Bangladesh police break up protest over gas price increase

DHAKA (Reuters) - Bangladesh police used tear gas and water cannon to break up hundreds who took to the streets of the capital on Tuesday in protest against an increase in the price of gas.

The Energy Regulatory Commission last week announced an increase in gas prices by an average 22.7 percent in two phases starting next month.

The second increase in less than two years is being introduced despite objections from political parties and industry groups, including the $28 billion garments export sector.

Many Bangladeshis use gas for cooking and for running vehicles. It is also used to generate electricity.

Police said they broke up the protest after the activists tried to block roads in the center of Dhaka during a half-day strike called by leftist political parties.

“We had to use water cannon and fire tear gas as the protesters paid no heed to our requests to move away,” police official Sheikh Abul Bashar told Reuters.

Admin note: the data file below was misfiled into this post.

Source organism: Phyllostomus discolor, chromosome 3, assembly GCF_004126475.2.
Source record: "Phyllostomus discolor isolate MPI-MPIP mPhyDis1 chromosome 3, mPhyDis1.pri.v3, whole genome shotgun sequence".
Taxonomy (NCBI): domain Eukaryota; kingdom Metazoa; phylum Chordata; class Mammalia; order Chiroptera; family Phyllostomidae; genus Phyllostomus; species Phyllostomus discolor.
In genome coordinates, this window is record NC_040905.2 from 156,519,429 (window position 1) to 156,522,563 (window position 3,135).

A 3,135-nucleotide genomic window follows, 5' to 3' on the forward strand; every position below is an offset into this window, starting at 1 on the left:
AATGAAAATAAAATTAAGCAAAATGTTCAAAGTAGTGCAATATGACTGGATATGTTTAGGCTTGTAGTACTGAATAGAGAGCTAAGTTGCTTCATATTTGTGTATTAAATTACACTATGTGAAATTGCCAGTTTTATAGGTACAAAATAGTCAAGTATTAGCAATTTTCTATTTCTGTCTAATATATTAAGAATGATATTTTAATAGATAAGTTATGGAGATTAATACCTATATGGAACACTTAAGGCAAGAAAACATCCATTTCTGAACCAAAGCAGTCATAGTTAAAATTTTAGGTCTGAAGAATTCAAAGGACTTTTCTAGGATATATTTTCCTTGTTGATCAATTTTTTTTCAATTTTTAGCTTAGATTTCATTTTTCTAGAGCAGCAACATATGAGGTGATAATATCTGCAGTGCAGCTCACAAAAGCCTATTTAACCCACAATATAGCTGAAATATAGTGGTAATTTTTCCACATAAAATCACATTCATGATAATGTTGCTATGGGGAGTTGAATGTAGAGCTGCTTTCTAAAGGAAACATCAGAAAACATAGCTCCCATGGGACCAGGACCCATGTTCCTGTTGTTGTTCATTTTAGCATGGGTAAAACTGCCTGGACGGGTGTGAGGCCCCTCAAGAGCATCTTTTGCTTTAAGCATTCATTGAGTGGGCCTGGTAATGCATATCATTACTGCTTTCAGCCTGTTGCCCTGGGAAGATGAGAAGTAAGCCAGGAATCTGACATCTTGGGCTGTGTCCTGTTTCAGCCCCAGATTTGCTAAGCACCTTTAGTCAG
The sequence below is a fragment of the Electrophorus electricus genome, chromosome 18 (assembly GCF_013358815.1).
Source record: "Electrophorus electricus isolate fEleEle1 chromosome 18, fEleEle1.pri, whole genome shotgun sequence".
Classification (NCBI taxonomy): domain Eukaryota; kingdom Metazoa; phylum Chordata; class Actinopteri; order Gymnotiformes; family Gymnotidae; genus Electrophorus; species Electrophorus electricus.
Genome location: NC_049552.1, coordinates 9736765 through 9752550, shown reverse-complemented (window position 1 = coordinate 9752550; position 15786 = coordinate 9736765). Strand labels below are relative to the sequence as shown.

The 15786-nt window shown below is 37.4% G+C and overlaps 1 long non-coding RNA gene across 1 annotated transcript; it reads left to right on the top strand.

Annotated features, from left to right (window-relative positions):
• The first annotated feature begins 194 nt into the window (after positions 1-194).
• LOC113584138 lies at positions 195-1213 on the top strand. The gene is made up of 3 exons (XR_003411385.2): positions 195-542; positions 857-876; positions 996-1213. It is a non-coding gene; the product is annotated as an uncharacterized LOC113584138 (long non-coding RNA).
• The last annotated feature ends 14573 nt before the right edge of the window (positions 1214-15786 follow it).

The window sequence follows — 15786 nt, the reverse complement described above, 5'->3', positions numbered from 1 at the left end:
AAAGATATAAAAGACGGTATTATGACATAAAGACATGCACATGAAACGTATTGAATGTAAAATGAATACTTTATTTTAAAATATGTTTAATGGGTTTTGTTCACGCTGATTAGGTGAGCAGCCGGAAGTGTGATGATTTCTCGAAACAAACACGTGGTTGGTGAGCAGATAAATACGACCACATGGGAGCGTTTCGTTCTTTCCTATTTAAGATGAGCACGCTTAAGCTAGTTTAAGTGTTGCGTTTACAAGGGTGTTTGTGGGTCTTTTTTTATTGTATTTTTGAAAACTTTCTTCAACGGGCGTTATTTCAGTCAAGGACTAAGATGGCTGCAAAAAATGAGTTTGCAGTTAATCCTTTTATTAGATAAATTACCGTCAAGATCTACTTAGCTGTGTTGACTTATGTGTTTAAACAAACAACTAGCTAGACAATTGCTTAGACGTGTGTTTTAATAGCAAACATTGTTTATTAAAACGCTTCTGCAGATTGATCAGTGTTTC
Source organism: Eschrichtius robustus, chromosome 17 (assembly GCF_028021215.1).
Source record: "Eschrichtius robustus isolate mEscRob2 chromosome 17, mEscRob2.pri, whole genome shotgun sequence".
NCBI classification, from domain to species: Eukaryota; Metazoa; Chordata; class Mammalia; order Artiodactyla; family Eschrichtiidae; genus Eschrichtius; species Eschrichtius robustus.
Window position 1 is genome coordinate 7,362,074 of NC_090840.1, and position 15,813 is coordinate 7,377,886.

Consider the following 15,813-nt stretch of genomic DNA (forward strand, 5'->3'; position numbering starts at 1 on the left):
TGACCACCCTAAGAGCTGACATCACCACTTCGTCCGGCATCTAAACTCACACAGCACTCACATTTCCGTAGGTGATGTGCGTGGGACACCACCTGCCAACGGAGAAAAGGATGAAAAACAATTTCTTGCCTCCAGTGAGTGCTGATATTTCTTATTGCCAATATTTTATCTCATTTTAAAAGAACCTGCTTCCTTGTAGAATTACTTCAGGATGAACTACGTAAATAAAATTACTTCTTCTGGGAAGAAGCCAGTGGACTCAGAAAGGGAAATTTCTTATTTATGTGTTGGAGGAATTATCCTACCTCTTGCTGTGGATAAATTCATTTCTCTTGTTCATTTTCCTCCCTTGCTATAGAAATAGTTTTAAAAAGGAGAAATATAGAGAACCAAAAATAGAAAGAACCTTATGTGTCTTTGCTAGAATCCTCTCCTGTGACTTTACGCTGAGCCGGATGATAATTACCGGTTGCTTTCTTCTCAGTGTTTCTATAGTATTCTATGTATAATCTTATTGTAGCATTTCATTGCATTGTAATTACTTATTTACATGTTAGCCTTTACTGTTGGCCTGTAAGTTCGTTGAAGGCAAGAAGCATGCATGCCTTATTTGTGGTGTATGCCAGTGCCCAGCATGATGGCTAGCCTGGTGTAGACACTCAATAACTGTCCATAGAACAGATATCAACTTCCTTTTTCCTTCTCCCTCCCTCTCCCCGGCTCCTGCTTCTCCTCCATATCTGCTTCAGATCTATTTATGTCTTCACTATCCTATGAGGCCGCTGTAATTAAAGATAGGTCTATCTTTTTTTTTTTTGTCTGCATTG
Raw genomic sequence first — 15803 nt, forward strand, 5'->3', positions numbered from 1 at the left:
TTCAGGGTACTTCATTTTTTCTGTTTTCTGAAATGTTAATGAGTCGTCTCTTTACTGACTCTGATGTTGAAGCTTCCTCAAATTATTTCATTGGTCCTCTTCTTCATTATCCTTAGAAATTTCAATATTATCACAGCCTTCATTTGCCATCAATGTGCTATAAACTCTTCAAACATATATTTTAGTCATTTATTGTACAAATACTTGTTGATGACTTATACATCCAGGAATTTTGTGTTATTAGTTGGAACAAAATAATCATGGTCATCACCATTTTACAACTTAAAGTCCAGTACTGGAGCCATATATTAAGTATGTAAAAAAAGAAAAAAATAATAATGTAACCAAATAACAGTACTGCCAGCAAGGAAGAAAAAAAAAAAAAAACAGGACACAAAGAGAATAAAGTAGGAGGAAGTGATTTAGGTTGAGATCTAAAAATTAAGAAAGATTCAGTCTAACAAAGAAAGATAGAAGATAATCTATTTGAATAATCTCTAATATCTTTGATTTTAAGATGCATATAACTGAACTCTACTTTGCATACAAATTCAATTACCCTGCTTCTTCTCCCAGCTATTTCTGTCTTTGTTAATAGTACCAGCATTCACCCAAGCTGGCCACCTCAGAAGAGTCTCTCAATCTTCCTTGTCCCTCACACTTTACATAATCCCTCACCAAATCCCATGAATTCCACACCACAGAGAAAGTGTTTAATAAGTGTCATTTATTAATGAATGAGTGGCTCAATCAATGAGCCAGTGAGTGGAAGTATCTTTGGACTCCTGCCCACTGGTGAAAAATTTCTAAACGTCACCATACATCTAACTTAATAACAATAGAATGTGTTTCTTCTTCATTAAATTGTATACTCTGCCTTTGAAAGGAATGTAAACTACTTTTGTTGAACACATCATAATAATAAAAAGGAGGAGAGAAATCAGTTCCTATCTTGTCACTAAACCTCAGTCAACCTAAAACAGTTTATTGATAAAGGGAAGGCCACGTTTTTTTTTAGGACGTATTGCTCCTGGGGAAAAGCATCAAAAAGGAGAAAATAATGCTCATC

Demonstrators said police detained about a dozen protest leaders and about 20 people were injured.

“The government has illogically burdened people with the increase,” a student union leader, Lucky Akter, told reporters. “We demand the government scrap the decision.”

There was no major disruption to daily life in the city or elsewhere but the main opposition Bangladesh Nationalist Party announced a nationwide sit-in program for Thursday in protest against the price increase.

The High Court meanwhile stayed the second phase of a gas price increase from June for six months after hearing a petition by the rights group, Consumer Association of Bangladesh.

The government is also set to raise electricity tariffs in a bid to cut subsidies, which is likely to add to public anger over the cost of living in the impoverished country of 160 million.

Consumer prices in Bangladesh rose 5.15 percent in January from a year earlier, accelerating from a rise of 5.03 percent the previous month.

Reporting by Ruma Paul; Editing by Robert Birsel and Nick Macfie